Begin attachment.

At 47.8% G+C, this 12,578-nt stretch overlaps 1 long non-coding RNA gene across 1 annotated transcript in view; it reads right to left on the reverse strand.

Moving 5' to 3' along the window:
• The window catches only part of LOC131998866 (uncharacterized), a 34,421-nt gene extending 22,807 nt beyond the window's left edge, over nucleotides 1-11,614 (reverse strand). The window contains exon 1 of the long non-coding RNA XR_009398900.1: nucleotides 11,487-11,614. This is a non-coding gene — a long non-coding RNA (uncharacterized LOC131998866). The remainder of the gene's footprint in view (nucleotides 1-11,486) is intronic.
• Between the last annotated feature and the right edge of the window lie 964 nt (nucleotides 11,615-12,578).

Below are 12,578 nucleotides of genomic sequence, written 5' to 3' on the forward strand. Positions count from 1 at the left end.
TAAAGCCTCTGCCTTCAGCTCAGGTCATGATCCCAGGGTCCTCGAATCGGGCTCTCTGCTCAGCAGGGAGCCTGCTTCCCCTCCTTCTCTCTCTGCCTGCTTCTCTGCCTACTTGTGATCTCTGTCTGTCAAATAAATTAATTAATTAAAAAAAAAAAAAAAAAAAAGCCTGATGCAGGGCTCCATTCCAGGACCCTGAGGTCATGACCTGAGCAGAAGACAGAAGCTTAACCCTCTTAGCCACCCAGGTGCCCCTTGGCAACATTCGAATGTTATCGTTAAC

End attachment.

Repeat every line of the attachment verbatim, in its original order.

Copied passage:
At 47.8% G+C, this 12,578-nt stretch overlaps 1 long non-coding RNA gene across 1 annotated transcript in view; it reads right to left on the reverse strand.

Moving 5' to 3' along the window:
• The window catches only part of LOC131998866 (uncharacterized), a 34,421-nt gene extending 22,807 nt beyond the window's left edge, over nucleotides 1-11,614 (reverse strand). The window contains exon 1 of the long non-coding RNA XR_009398900.1: nucleotides 11,487-11,614. This is a non-coding gene — a long non-coding RNA (uncharacterized LOC131998866). The remainder of the gene's footprint in view (nucleotides 1-11,486) is intronic.
• Between the last annotated feature and the right edge of the window lie 964 nt (nucleotides 11,615-12,578).

Below are 12,578 nucleotides of genomic sequence, written 5' to 3' on the forward strand. Positions count from 1 at the left end.
TAAAGCCTCTGCCTTCAGCTCAGGTCATGATCCCAGGGTCCTCGAATCGGGCTCTCTGCTCAGCAGGGAGCCTGCTTCCCCTCCTTCTCTCTCTGCCTGCTTCTCTGCCTACTTGTGATCTCTGTCTGTCAAATAAATTAATTAATTAAAAAAAAAAAAAAAAAAAAGCCTGATGCAGGGCTCCATTCCAGGACCCTGAGGTCATGACCTGAGCAGAAGACAGAAGCTTAACCCTCTTAGCCACCCAGGTGCCCCTTGGCAACATTCGAATGTTATCGTTAAC